RUSSELL WEIR WAKE was born August 5, 1834, in Hopkins County, Ky. He is a son of Ambrose, who was a son of John Wake, of Fauquier County, Va., who came to Kentucky in an early day; was appointed judge of Federal court of Purchase District by Thomas Jefferson, and was accidentally killed by his slave while en route to New Orleans. His son Ambrose studied medicine, graduating from Transylvania University, Lexington, Ky.; practiced in Clark, Christian, Hopkins and Trigg Counties, in which latter he died in 1839, from effects of a sting of a yellow jacket. His wife Alice (Colmus) Wake, was a member of Baptist Church and died in 1858. They had three children, Russell W. being the youngest. He was liberally educated, attending the Franklin, Cumberland and Center Colleges, paying his way by teaching during his vacations. At twenty years of age he began the study of law under G. B. Cook, of Princeton, and was admitted to practice April, 1855. He began the practice in Murray, Calloway County, but soon after came to Ohio County, where he has since remained. Mr. Wake was county attorney for six years, and has been strongly urged to accept other public positions, but declines, etc. He is one of the leading attorneys of Lyon County bar and enjoys a lucrative practice. He is a member of the A. F. & A. M. and K. of H
World War I Draft Registration Cards, 1917-1918 about Russell William Wake Lyon Co., Kentucky Birthplace: Kentucky; United States of America Birth Date: 28 May 1893 Kuttawa, KY Race: Caucasian (White) Roll: 1653651 medium height, stout; lt blue eyes brown hair has a wife ; Cashier at Citizens Bank of Kuttawa, Kuttawa, KY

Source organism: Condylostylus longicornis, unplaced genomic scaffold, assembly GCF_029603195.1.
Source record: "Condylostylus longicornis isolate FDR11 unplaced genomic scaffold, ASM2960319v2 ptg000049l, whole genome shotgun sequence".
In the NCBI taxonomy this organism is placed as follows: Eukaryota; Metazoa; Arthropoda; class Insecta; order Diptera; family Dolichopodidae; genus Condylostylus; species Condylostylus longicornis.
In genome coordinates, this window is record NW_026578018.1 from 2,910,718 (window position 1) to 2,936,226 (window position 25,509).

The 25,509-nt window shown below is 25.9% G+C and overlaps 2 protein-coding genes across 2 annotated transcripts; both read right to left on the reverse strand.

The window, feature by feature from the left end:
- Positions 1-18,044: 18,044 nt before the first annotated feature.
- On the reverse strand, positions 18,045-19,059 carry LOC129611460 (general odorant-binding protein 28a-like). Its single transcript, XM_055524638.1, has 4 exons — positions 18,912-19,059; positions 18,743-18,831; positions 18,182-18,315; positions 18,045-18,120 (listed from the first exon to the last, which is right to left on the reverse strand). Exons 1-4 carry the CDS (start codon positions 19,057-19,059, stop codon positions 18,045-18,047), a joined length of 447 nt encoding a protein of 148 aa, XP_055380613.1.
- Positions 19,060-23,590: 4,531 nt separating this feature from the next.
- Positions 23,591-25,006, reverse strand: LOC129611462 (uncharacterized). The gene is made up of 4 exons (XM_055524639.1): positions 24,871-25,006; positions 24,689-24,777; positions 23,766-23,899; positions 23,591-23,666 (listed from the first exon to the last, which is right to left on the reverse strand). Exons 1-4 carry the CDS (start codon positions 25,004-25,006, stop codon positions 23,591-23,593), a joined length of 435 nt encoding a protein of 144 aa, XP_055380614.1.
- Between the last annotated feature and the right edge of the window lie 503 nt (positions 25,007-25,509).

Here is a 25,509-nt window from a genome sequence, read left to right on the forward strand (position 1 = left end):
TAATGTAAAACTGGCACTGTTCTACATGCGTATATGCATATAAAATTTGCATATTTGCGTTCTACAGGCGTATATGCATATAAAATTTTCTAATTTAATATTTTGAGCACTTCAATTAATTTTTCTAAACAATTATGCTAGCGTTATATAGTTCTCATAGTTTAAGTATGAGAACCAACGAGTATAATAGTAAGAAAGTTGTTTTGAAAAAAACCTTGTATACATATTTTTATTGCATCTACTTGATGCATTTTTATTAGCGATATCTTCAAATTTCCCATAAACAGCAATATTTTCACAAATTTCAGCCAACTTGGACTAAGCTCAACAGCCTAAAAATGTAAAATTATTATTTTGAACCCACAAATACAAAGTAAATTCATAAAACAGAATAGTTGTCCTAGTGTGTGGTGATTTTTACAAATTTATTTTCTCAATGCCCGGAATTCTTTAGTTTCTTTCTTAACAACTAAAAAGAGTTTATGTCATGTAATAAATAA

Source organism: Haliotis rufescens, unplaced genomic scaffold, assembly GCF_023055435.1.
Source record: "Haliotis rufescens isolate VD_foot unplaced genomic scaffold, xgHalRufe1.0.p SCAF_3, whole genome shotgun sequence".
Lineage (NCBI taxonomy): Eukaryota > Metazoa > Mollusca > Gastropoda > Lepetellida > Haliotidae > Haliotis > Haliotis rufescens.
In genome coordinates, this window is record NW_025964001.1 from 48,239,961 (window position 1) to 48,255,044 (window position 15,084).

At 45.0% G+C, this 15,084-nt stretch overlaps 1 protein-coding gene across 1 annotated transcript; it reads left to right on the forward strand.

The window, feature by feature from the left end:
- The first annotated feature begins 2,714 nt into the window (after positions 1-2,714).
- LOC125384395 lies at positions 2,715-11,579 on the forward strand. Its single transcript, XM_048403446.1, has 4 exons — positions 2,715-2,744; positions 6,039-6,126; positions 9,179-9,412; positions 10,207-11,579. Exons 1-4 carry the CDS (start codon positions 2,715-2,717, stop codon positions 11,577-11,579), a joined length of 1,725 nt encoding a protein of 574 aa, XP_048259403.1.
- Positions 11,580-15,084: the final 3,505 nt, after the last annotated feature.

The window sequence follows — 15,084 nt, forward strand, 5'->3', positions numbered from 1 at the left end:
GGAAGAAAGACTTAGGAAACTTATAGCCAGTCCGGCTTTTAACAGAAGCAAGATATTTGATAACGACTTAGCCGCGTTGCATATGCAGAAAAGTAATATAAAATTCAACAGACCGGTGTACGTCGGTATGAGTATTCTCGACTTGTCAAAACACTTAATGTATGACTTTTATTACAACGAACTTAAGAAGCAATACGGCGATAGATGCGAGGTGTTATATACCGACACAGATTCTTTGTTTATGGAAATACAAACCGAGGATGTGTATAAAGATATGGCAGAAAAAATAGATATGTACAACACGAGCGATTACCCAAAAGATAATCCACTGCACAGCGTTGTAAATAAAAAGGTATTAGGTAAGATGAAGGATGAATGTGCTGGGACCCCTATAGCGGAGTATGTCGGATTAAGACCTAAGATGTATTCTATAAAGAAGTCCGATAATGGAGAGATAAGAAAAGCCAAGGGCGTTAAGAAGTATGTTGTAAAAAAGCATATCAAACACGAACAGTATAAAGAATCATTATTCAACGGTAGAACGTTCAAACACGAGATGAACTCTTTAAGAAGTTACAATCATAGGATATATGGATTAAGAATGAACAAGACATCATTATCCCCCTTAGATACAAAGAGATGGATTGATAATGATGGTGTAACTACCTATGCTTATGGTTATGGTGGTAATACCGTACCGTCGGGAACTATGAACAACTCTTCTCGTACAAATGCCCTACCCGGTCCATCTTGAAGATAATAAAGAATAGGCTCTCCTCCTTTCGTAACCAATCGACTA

World War I Draft Registration Cards, 1917-1918 for James Duke Wake Birthplace: Kentucky;United States of America Birth Date: 30 Mar 1896 Race: Caucasian (White) Roll: 1653651 Medium stout dk brown hair lt blue eyes book keeper and clerk ; employed by father Hugh Wake Kuttawa, KY
Mary Ann Wake married Jacob Harrold Holeman 28 May 1821 in Jessamine Co., Kentucky. I wonder if they married at Anchor and Hope? They had one son Alexander Wake Holeman born 20 February 1827
Alexander Wake Holeman married Jane B. English and had one son John English Holeman born 22 September 1860. John English Holeman married Katherine Sophia Graves and had a daughter Ann Elizabeth Holeman born 29 May 1894
Ann Elizabeth Holeman married Walter Beck Lenhart 29 November 1911 in Rapid City, Pennington Co., South Dakota. Four daughters were born to them; Betty Ann, Katherine Caroline, Virginia Ann and Rose English Lenhart
Alexander Wake Holeman, known as Wake Holman/Holeman. For details of his capture during the Mexican American War (the "bean" story) and other tales, see Henry Watterson's book "Marse Henry" (pages 23-26). The book is now on the web (see Marse Henry at another website)
Though it was midsummer and Congress was about to adjourn I went to Washington and was sworn in. A friend of mine, Col. Wake Holman, had made a bet with one of our pals I would be under arrest before I had been twenty-four hours in town, and won it. It happened in this wise: The night of the day when I took my seat there was an all-night session. I knew too well what that meant, and, just from a long tiresome journey, I went to bed and slept soundly till sunrise. Just as I was up and dressing for a stroll about the old, familiar,